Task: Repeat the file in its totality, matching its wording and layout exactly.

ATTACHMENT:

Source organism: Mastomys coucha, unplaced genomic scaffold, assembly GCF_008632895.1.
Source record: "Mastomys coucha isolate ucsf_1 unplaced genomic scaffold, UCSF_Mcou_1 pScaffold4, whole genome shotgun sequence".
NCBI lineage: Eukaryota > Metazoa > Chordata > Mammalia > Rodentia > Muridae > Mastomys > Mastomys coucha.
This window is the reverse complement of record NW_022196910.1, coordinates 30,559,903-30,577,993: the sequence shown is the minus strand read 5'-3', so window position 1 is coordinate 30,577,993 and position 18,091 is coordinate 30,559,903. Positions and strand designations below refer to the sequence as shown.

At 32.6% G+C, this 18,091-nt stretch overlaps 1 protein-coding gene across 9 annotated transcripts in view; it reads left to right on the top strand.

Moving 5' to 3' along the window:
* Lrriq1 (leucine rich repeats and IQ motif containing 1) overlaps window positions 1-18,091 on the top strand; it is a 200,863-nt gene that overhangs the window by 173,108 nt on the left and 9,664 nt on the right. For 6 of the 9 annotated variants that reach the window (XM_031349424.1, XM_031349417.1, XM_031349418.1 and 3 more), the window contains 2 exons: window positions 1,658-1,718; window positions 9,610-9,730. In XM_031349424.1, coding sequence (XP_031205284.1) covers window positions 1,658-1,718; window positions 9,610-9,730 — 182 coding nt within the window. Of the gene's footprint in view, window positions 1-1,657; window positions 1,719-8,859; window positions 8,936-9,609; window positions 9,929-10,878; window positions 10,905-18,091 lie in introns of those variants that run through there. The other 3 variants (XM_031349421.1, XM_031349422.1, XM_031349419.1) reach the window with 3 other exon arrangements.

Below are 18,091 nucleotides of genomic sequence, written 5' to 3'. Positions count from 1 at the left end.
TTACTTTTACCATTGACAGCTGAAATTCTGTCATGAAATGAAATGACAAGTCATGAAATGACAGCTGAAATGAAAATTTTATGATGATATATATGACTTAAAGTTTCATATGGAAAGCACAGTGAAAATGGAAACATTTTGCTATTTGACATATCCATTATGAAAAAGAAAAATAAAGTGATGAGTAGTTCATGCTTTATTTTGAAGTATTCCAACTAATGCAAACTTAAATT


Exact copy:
Source organism: Mastomys coucha, unplaced genomic scaffold, assembly GCF_008632895.1.
Source record: "Mastomys coucha isolate ucsf_1 unplaced genomic scaffold, UCSF_Mcou_1 pScaffold4, whole genome shotgun sequence".
NCBI lineage: Eukaryota > Metazoa > Chordata > Mammalia > Rodentia > Muridae > Mastomys > Mastomys coucha.
This window is the reverse complement of record NW_022196910.1, coordinates 30,559,903-30,577,993: the sequence shown is the minus strand read 5'-3', so window position 1 is coordinate 30,577,993 and position 18,091 is coordinate 30,559,903. Positions and strand designations below refer to the sequence as shown.

At 32.6% G+C, this 18,091-nt stretch overlaps 1 protein-coding gene across 9 annotated transcripts in view; it reads left to right on the top strand.

Moving 5' to 3' along the window:
* Lrriq1 (leucine rich repeats and IQ motif containing 1) overlaps window positions 1-18,091 on the top strand; it is a 200,863-nt gene that overhangs the window by 173,108 nt on the left and 9,664 nt on the right. For 6 of the 9 annotated variants that reach the window (XM_031349424.1, XM_031349417.1, XM_031349418.1 and 3 more), the window contains 2 exons: window positions 1,658-1,718; window positions 9,610-9,730. In XM_031349424.1, coding sequence (XP_031205284.1) covers window positions 1,658-1,718; window positions 9,610-9,730 — 182 coding nt within the window. Of the gene's footprint in view, window positions 1-1,657; window positions 1,719-8,859; window positions 8,936-9,609; window positions 9,929-10,878; window positions 10,905-18,091 lie in introns of those variants that run through there. The other 3 variants (XM_031349421.1, XM_031349422.1, XM_031349419.1) reach the window with 3 other exon arrangements.

Below are 18,091 nucleotides of genomic sequence, written 5' to 3'. Positions count from 1 at the left end.
TTACTTTTACCATTGACAGCTGAAATTCTGTCATGAAATGAAATGACAAGTCATGAAATGACAGCTGAAATGAAAATTTTATGATGATATATATGACTTAAAGTTTCATATGGAAAGCACAGTGAAAATGGAAACATTTTGCTATTTGACATATCCATTATGAAAAAGAAAAATAAAGTGATGAGTAGTTCATGCTTTATTTTGAAGTATTCCAACTAATGCAAACTTAAATT